New exhibit underscores Dutchess County’s 300-year history

A new history exhibit has just joined the ongoing “Heritage Days” celebration of 300 years of democracy in Dutchess County.

The exhibit features eight panels that depict the evolution of Dutchess County Government’s legislative and executive branches over the past three centuries. It was to be unveiled Aug. 12 at the Dutchess County Office Building at 22 Market St. in Poughkeepsie.

Dutchess County’s independent government began on Oct. 23, 1713, when the colonial government granted county residents permission to elect their own supervisor, treasurer, tax assessor and tax collector.

“This new exhibit is a wonderful look at the establishment of Dutchess County Government and how it has evolved to present-day,” said County Executive Marc Molinaro in a county news release. “That evolution continues today. By reminding us of the toil and work that got us this far, we help to answer the questions: Who are we as a people, and how do we hope to live. These panels welcome visitors and inform them about their government. Transparency, accessibility and outreach in all forms fuels our democracy and improves the work accomplished on behalf of the people. We have a great story to tell, and many more chapters to write.”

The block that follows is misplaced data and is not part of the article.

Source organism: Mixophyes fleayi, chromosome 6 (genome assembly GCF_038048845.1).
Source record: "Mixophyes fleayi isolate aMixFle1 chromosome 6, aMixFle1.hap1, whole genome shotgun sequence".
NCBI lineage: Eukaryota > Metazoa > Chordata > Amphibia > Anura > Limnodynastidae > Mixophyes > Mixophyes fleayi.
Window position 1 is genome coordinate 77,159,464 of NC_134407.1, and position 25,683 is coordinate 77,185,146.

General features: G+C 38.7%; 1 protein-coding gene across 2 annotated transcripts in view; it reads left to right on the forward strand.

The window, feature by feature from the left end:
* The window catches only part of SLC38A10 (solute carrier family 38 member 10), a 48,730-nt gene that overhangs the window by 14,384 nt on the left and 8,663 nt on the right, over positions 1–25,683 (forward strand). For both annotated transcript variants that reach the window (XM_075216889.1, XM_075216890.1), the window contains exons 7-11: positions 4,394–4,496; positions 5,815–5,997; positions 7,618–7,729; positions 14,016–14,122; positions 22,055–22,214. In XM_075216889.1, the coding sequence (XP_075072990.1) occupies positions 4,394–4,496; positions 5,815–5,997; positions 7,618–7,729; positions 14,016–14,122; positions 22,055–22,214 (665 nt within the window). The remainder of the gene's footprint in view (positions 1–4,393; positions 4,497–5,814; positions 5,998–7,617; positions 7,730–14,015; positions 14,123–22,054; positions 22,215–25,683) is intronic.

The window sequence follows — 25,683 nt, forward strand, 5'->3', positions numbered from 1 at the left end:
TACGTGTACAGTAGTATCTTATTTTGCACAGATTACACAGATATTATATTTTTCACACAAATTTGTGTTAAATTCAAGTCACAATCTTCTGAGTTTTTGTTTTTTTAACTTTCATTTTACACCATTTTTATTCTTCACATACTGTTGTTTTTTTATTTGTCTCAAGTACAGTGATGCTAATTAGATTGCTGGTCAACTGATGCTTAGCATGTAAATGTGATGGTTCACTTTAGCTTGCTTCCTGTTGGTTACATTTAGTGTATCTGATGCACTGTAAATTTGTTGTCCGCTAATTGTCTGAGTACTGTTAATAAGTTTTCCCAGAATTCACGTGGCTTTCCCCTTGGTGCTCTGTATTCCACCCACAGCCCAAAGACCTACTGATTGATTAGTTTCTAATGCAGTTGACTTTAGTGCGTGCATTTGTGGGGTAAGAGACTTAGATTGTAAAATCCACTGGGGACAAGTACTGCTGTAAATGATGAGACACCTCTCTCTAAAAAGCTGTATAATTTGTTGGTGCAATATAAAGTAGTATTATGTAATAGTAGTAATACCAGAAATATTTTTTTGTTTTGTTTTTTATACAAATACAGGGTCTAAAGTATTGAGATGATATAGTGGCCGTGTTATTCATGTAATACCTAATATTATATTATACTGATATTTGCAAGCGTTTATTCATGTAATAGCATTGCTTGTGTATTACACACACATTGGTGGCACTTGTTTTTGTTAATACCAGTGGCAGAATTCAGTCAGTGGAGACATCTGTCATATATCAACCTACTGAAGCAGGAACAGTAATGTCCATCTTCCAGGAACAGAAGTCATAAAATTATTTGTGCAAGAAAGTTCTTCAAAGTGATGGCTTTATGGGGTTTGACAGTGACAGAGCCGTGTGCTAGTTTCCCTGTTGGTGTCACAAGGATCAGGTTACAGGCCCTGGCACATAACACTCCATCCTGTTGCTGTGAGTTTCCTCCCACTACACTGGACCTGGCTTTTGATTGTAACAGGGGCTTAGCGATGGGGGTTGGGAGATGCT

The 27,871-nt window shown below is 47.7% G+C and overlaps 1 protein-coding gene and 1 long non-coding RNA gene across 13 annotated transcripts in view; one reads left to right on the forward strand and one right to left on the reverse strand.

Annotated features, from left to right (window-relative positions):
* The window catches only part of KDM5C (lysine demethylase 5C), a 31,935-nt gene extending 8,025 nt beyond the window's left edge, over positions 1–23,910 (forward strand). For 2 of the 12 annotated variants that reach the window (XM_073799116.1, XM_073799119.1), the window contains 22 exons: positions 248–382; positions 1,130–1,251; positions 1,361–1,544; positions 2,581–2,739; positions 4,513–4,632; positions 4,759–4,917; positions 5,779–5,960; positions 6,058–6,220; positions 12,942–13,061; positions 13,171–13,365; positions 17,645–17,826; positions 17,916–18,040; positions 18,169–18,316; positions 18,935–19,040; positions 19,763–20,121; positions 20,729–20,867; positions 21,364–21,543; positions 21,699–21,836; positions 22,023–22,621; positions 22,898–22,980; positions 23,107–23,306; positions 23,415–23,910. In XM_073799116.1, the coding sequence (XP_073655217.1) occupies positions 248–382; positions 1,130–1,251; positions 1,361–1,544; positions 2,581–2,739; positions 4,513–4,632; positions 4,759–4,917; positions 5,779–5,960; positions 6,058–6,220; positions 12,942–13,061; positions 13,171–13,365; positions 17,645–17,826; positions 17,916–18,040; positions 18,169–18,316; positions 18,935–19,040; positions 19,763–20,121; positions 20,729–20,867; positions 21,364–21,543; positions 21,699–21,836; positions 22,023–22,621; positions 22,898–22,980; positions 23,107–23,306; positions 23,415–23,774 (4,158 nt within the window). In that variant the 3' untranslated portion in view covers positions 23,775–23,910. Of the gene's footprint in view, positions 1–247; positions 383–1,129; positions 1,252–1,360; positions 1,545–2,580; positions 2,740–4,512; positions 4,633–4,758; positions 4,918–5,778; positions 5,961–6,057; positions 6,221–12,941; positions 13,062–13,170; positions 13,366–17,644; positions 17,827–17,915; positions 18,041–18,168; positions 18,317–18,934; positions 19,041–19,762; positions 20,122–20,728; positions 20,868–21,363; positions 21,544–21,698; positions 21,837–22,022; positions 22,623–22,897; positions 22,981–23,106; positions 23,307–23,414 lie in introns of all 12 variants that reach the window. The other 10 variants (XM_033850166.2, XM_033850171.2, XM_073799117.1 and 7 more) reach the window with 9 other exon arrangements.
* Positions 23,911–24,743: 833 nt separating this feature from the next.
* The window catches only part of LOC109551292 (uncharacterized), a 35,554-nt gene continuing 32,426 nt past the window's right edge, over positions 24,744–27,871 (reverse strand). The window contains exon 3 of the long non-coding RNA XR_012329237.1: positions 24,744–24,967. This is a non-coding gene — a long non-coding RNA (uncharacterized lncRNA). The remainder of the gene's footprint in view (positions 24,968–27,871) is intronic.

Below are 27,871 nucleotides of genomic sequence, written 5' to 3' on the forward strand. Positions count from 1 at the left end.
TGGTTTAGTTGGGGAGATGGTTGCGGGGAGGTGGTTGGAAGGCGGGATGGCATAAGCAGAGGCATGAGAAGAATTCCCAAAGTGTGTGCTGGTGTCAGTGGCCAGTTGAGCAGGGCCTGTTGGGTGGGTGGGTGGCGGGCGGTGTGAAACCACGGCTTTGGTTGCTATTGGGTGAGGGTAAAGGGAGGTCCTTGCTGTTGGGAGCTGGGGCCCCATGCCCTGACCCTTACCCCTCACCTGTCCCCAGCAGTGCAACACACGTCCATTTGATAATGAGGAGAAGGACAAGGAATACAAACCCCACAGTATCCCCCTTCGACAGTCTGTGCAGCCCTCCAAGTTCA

The history panels were researched by Dutchess County Historian William P. Tatum III, who oversaw the design and production. Particular attention was paid to the development of charter-form government in the mid 1960s, which led to the adoption of the Charter in 1967 and designation of the County Executive as the steward of county government.

“It is essential for the public to understand the process by which county government came to be in its current form. The story captured in these panels explains the role that this most essential, yet often under-appreciated, level of government plays in the lives of the people,” said Tatum.

The panels are located on the sixth floor of the County Office Building, which has been dubbed the “people’s floor” by Molinaro.

Molinaro noted, “This is the floor where the deliberations of public policy occur and the people’s work is done. The exhibit is designed to encourage greater public interest in the work that is done here and provide an opportunity to learn about the past as well as the present of our county government. Kudos to County Historian Will Tatum for his work and effort creating this fascinating exhibit.”

Views of the panels are also online at under the Department of History.

To learn more about all of the events planned as part of “Heritage Days,” visit Dutchess County Tourism’s special Heritage Days webpage:

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